What will you bring with you, and what will you leave behind?
What learnings, practices, and strategies will you carry forward after this pandemic, and what old ways will you return to?
To use a word that has become anathema, what pivots will be permanent in your church?
I have some ideas on what we should keep post-pandemic. Here are five strategies I plan to pursue moving forward.
I believe virtual church has taught us better hospitality.
We learned to think more about our audience and their environment–If she is watching in her living room with her kids climbing all over her, what does she need, and how can we engage her?
Also, many of us recognized that people who were not formally attached to our church were engaging with our online worship services.
How do we include people who have no context with your history, buildings, or congregation? You do it through verbal and visual hospitality.
I believe we all learned how to be more inviting, inclusive, and welcoming in how we craft services, speak from our platforms, and especially preach from the Scriptures.
Let’s carry these new skills forward.
Better Engagement with the Community
A significant transition in our church involved our volunteers.
With the loss of serving opportunities within the walls of our church buildings, we empowered our people to serve more in our community.
This led to new friendships with local non-profits, churches, schools, and local government officials.
We also shifted some of our resources and expertise.
As a church that has been broadcasting our services to campuses and online for years, we were able to share our knowledge, equipment, and resources to serve other churches and ministries that were going online for the first time.
Through this pandemic, all of our churches shifted outward in different ways that fit our specific contexts.
I am optimistic about the impact of partnerships and community focus as we move forward.
An intriguing question: What if we continued to partner together after we no longer needed to? What could we accomplish?
This is something I want to carry forward and continue even after we enter post-pandemic.
Expansion Through Small Gatherings
We are a large multi-site church.
Over the last few decades, our growth strategy has been campuses.
The thing about campuses is they are expensive and come with risks.
They require property, buildings, parking lots, mortgages, infrastructure, and staff.
The idea of launching a new campus in the traditional way feels risky right now—financially and health-wise.
From what I can tell, many churches are exploring smaller, less expensive, more grassroots strategies of expansion.
And, since most of our churches grew significantly in our ability to leverage technology, most churches are looking to capitalize on their ability to broadcast their services and ministries.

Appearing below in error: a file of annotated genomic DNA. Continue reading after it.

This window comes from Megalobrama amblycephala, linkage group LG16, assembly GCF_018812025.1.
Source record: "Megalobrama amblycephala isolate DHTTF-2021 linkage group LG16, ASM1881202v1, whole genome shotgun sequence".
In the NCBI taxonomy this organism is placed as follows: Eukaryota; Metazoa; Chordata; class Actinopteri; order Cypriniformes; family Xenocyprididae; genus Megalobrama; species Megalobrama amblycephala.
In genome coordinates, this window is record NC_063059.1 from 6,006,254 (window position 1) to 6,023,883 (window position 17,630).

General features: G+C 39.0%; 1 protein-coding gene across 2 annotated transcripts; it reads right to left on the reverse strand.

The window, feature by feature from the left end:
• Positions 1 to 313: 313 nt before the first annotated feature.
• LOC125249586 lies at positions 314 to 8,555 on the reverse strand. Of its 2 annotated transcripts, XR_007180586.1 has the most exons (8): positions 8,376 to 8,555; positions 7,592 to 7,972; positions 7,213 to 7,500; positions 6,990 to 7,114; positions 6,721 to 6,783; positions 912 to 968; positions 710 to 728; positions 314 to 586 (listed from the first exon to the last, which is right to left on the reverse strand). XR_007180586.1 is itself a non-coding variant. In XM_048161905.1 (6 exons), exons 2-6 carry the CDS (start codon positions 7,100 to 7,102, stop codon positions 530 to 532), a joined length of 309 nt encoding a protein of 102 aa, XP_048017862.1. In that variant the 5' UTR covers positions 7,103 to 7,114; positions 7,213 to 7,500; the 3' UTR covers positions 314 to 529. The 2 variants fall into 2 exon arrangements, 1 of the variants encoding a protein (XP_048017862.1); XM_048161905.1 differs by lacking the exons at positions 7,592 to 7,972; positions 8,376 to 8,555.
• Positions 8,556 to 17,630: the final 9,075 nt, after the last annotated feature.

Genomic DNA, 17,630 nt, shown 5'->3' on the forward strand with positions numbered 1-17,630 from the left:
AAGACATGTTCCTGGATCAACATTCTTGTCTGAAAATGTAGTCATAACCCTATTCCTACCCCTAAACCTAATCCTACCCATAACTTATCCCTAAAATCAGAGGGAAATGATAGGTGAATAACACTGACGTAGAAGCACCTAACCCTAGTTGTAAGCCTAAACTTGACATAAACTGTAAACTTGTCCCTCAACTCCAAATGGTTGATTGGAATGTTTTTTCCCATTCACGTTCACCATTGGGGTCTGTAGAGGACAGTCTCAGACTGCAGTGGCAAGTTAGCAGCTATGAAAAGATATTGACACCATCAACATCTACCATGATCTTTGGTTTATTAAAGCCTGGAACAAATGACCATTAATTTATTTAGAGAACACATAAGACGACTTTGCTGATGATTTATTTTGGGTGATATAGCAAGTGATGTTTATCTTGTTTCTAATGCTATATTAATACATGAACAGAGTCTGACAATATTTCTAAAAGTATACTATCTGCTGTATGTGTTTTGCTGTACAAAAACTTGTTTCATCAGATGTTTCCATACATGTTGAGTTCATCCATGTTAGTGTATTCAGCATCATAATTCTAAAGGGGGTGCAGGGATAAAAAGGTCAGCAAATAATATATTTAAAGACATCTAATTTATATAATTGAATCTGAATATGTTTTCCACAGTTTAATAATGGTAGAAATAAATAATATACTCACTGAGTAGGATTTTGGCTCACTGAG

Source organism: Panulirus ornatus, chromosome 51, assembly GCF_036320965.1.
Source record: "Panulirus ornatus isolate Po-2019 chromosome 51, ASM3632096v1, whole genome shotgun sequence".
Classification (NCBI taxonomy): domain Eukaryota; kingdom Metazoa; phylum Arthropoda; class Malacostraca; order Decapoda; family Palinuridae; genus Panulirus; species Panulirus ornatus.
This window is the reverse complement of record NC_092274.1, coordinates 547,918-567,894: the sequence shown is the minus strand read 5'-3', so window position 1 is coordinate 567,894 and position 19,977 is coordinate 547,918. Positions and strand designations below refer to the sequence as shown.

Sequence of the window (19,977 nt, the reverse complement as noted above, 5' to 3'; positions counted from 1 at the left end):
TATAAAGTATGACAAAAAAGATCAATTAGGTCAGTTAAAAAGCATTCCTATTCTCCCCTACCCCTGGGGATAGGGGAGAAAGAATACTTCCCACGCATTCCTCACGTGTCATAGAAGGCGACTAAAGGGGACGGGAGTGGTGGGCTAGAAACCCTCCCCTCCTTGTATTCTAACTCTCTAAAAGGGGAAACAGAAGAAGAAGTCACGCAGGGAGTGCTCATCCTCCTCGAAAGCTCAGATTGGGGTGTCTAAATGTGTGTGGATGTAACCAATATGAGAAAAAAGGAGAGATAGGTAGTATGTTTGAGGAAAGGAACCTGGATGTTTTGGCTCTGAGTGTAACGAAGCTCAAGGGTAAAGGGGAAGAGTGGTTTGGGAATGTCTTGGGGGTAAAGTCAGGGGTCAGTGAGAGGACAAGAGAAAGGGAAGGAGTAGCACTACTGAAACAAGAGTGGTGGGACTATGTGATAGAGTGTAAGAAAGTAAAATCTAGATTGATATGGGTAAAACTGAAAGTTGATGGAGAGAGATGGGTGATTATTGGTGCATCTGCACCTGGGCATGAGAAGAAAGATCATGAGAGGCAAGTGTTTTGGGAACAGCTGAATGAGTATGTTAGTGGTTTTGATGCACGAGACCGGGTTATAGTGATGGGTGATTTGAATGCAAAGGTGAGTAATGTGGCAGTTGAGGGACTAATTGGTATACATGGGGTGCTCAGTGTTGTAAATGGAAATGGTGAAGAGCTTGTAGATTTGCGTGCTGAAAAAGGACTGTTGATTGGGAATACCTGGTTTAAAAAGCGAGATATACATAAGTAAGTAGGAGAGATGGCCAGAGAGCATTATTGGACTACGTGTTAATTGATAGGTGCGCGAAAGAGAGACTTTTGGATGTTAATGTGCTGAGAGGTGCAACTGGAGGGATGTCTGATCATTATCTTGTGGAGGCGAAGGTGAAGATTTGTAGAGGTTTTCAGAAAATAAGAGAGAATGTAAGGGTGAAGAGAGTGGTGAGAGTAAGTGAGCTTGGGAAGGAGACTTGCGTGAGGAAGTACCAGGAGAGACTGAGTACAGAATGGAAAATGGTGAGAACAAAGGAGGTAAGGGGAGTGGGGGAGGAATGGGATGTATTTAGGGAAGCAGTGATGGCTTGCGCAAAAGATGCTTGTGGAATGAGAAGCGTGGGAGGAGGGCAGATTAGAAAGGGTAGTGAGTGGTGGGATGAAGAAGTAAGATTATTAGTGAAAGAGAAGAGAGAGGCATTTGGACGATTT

I believe the next season of church growth will be creative, innovative, and smaller.
I’m excited to see what happens.
I believe the Church will continue to grow, but we are probably on the front edge of whatever movement follows the multi-site movement.
Shorter and More Engaging Services
I’m not sure about your church, but we shortened our services by 10-15 minutes when we moved 100% online.
We got tighter and, in my opinion, our services got better—clearer and more succinct.
We imposed a 35-minute cap on the sermon. The former cap was closer to 45 minutes.
As a preacher, this forced me to focus and cut out anything that wasn’t critical.
It required discipline.
I believe this move strengthened our communications.
I know there are other thought leaders who believe the post-pandemic age will lead to longer sermons and services.
I believe our cultural attention span is very short, and if we want to engage non-church people, we have to engage them in the attention span they’re willing to give us.
I hope we carry forward the discipline and focus we employed because we understand that people watching online in their living room have a shorter attention span.
My last idea is perhaps more of a hope than a reality but let’s be honest; it needs to become a reality.
We’re all aware of the many celebrity pastors and ministry leaders who have landed in the news the last few years because of poor decisions, moral failures, burnout, and even suicide.
We have a problem. That is clear.
This pandemic has been terrible, but it also has been a gift in the sense that many of us spent a lot of time working from home, leading at a slower pace, and cutting back on ministries and programs.
Many of us did less and worked at a more sustainable rhythm.
- We discovered we can do sermon prep from a kitchen table with our kids playing in the other room.
- We discovered leading meetings over the phone while taking a walk through the park can be productive.
- We discovered we can stay connected and move our teams forward without having to drive to a building every day.
- We discovered we don't need some of the programs and ministries we offered pre-pandemic.
- We discovered we can still reach people and lead effective ministries while operating at a significantly reduced budget.
- We discovered our congregations care more about connection than perfection.
My hope is we would carry an important lesson forward–to lead at a healthy and sustainable pace.
It turns out Jesus doesn’t need us to work 70 hours a week to build His Church.
In many ways, this pandemic has helped our churches clarify our focus.
What are some positive things this pandemic has taught you, and how are they shaping the future of your church?
Please share them in the comments below.